NEW STUDY SHOWS LIP-READING CAN DIAGNOSE HEALTH THREATS IN ADVANCE

February 05, 2018 lil teryan 0 Comments


Did you know that just as the grooves on human fingertips, the grooves on human lips are also formed during the embryonic stage? They are also unique and do not change during the lifespan of a person. However, while lip prints can’t be used in forensics to catch the criminals, they truly can reveal a lot about a person’s health, especially their genetic predisposition to cleft lip or palate, which are some of the most common birth defects.


Scientists have been looking for clues to genetic traits by analyzing subtle patterns in lips. More precisely, at University of Pittsburgh’s Center for Craniofacial and Dental Genetics, geneticist Katherine Neiswanger and director Mary Marazita have been studying the genetic underpinnings of cleft lip and cleft palate for more than two decades. Recently, they’ve decided to devote themselves to studying facial features, including lip patterns, in order to determine whether certain physical traits might be connected in some way.

According to Neiswanger, there is no single classification system, but lip prints usually fall into a few categories: straight vertical lines, “branches” that spread across the lips like tree roots, circular whorls or crosshatches. It appears, whorls, especially if they are present on the lower lip, are connected with a likelihood of carrying genes of clefts and other orofacial disorders, which are often stigmatizing and complicate the breastfeeding process for babies. For instance, a repaired cleft lip shows a whorled pattern, while a non-cleft lip reveals a vertical line pattern.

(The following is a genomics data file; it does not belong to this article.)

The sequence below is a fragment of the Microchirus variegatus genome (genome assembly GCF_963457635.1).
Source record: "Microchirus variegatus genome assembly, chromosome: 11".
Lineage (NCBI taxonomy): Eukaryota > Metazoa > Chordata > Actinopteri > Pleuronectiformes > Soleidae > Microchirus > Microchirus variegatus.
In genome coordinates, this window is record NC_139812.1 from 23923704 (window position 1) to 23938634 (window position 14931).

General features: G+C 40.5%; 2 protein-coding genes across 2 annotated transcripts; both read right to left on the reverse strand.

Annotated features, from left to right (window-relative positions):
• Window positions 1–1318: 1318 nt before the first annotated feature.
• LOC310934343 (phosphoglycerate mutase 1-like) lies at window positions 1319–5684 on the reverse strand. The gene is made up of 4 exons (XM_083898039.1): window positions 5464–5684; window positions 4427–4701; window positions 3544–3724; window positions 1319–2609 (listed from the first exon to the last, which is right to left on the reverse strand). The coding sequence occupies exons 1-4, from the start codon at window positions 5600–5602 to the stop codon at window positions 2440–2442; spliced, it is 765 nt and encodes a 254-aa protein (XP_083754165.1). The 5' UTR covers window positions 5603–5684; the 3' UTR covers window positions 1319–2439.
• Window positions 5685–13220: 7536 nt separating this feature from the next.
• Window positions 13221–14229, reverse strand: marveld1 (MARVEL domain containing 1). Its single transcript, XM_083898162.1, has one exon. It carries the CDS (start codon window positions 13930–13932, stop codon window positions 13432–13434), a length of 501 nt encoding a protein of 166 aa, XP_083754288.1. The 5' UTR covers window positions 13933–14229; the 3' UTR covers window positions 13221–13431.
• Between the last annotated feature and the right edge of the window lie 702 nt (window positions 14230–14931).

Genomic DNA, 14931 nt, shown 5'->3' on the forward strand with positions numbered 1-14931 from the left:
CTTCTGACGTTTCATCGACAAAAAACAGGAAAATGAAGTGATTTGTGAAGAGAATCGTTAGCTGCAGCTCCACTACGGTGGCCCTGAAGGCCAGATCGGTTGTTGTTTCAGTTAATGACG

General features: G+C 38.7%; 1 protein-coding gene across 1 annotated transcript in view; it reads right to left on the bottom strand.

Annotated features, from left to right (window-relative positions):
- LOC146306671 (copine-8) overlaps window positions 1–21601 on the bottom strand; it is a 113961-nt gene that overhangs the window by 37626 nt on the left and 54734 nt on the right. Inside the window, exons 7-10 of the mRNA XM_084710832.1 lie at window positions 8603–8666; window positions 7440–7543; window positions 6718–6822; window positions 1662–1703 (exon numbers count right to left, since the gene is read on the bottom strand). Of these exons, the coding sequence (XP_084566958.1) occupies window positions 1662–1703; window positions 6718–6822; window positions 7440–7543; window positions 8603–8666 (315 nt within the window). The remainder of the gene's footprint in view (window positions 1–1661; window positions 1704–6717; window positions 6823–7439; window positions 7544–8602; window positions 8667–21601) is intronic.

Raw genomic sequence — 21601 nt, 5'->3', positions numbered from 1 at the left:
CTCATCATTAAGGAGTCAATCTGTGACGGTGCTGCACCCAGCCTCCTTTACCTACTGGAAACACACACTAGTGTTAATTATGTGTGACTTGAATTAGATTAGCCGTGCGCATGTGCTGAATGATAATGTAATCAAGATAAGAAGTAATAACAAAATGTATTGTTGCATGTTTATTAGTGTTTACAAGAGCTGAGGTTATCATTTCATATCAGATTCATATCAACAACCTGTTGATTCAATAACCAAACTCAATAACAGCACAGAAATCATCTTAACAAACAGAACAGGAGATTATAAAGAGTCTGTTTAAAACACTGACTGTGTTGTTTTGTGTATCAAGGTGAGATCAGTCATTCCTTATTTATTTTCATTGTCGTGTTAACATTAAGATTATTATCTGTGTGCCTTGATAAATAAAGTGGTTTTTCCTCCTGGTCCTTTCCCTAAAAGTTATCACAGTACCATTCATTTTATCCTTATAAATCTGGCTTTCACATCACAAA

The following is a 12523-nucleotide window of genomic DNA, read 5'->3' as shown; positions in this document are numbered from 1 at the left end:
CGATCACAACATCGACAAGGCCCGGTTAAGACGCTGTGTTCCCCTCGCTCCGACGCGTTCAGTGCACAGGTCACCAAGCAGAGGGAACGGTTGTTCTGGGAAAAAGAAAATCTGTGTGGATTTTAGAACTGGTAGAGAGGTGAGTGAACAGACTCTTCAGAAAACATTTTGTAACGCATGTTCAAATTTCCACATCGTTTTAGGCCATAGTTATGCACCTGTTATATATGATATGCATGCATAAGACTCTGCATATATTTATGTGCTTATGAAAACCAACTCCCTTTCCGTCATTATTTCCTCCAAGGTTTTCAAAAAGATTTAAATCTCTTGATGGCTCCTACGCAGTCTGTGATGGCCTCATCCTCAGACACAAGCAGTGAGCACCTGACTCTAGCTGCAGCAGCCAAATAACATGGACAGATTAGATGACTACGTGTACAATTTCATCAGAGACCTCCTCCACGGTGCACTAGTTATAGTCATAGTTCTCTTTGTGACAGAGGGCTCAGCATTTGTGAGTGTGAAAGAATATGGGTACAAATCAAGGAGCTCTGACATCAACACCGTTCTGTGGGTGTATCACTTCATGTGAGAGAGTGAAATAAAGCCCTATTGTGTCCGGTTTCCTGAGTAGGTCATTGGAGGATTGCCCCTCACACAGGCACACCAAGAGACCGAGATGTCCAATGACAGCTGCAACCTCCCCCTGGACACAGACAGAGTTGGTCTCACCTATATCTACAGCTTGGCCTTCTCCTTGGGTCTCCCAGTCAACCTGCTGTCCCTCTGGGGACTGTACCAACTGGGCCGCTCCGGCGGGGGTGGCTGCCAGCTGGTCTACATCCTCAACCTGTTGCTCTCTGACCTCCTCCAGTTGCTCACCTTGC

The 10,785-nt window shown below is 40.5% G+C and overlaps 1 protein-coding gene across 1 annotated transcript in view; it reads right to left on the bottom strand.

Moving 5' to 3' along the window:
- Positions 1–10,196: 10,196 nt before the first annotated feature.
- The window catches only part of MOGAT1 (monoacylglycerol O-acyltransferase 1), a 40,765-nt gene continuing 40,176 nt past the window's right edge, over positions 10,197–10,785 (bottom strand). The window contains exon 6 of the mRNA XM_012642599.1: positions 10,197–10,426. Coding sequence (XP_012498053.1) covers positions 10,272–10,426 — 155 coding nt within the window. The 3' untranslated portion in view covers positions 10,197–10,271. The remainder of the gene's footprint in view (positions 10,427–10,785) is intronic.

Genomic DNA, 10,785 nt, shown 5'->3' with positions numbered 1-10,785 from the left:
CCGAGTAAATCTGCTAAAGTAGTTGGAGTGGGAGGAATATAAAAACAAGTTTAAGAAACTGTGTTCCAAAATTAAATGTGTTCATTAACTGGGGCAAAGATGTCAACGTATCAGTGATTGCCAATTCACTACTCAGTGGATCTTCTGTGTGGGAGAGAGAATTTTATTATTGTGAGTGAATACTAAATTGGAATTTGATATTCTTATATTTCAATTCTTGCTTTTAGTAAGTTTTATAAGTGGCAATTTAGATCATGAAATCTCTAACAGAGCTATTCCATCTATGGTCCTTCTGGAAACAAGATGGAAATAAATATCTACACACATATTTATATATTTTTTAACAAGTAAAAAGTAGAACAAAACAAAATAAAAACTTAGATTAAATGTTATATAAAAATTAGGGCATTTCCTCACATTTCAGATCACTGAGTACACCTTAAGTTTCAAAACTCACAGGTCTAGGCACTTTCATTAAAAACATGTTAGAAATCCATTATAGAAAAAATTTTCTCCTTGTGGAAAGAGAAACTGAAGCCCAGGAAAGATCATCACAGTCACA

Nevertheless, the area of studying lip patterns is still new, and a firm connection with orofacial disorders has yet to be established. But, as technology develops in the future, this research could one day lead to early diagnosis in utero. Marazita and Neiswanger believe that, apart from lip prints, other traits among which the shape of a face or even speech characteristics could show an underlying genetic vulnerability to certain disorders. As Neiswanger says: “The picture is just starting to come together, and it’s very exciting.”


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